The Days of Genesis Second Article -- By: Edward J. Young

Journal: Westminster Theological Journal
Volume: WTJ 25:2 (May 1963)
Article: The Days of Genesis Second Article
Author: Edward J. Young

The Days of Genesis
Second Article

Edward J. Young

{Editor’s note: Footnotes in the original printed edition were numbered 72–120, but in this electronic edition are numbered 1–49 respectively.}

IV. The Fourth Commandment and the Scheme Six Plus One

The fourth commandment actually refutes the non-chronological interpretation of Genesis one. It is to the credit of Professor Ridderbos that he recognizes the difficulty and endeavors to provide an explanation.1 He candidly states that we do not know what led the Israelite to work six days and to rest a seventh, other than the influence of God’s providence. Hence, the author of Genesis one could present his material in such a way as to give the impression that God worked six days and rested one day.

The “rest” of God, argues Ridderbos correctly, is to be regarded as creation’s climax, and this rest was expressed by mentioning the seventh day. Man, according to the fourth commandment, is to work as God worked. He is not, however, to be a slave to his work, but, as God rested, so man at the proper time is to lay aside his work for rest. His work, like that of God, is to have the glory of God as its goal. The numbers of Genesis one, therefore, it is reasoned, have symbolic values.2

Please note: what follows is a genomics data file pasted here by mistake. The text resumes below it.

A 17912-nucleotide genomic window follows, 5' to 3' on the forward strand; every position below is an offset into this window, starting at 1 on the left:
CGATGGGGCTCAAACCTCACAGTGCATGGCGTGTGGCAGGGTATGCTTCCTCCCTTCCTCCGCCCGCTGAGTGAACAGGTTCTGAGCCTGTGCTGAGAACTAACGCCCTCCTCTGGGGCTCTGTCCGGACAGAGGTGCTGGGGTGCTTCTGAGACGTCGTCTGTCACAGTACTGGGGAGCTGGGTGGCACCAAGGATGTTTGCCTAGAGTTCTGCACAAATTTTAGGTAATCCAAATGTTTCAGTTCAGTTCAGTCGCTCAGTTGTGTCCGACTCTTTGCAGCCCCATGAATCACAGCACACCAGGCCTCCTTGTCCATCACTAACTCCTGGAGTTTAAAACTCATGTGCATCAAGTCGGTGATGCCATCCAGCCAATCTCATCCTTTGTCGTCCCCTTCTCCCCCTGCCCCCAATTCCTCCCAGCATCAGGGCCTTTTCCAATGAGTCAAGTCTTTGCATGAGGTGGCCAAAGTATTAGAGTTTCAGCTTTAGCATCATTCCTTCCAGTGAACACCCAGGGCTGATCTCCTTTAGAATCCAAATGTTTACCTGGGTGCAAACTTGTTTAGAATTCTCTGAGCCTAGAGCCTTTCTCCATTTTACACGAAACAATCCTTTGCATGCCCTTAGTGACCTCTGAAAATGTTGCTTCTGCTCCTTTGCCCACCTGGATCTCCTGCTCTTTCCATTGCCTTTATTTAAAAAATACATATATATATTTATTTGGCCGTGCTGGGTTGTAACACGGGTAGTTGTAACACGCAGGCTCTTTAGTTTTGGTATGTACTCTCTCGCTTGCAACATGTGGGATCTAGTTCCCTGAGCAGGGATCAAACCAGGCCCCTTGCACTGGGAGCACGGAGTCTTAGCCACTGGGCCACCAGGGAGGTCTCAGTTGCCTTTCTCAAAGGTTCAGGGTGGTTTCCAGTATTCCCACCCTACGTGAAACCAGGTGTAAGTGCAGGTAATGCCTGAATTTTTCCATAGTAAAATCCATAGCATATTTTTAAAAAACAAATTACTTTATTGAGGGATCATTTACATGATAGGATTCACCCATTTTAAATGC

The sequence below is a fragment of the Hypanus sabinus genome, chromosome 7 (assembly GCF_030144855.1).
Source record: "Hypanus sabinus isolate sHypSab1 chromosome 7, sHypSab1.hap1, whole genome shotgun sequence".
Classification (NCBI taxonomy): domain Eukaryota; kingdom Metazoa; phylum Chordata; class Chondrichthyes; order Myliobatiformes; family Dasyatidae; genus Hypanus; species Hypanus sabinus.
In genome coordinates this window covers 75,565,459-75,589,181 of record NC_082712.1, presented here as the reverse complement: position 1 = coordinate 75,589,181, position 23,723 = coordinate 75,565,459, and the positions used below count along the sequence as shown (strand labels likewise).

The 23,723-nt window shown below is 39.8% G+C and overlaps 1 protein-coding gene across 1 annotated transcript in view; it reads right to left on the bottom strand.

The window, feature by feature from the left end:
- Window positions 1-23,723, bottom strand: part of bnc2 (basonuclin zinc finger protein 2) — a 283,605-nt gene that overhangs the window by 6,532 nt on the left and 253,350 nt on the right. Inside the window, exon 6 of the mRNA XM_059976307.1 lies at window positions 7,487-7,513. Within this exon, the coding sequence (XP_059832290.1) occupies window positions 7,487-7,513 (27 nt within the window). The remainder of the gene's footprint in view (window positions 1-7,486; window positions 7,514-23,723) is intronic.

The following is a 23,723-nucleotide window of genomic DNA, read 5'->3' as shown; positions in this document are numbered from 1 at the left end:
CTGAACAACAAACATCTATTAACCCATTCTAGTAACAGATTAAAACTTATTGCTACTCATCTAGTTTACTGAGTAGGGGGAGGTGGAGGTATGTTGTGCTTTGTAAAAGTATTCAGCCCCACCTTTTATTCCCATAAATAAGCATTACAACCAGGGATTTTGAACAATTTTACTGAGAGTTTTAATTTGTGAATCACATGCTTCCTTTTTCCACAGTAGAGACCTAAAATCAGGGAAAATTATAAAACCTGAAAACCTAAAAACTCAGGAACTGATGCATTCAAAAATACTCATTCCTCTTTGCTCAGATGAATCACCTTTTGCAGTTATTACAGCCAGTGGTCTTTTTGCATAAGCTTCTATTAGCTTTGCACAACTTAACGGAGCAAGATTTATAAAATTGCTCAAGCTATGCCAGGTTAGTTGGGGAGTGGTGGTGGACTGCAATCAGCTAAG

In accordance with his decree—for Ridderbos rightly desires to retain the idea that the Sabbath ordinance is rooted in creation—God designated the seventh day as a day of rest, and so the number seven became a sacred number, “the number of the completed cycle”, and this pattern is presupposed in the ten commandments.

There are, however, serious difficulties in any attempt to square a non-chronological scheme of the days of Genesis with the fourth commandment. One must agree, whatever position he is defending, that, irrespective of their length, the periods mentioned in Genesis one may legitimately be designated by the Hebrew word יוֹם (day). The fundamental question is whether or not Genesis one presents a succession of six days followed by a seventh. According to Exodus 20 such is the case. “Six days shalt thou labor and do all thy work”, is the divine command, and the reason given for obedience thereto is rooted in God’s creative work, “for in six days the Lord made heaven and earth”. Man, therefore, according to the Ten Commandments, is to work for six consecutive days, inasmuch as God worked for six consecutive days.

The whole structure of the week is rooted and grounded in the fact that ...

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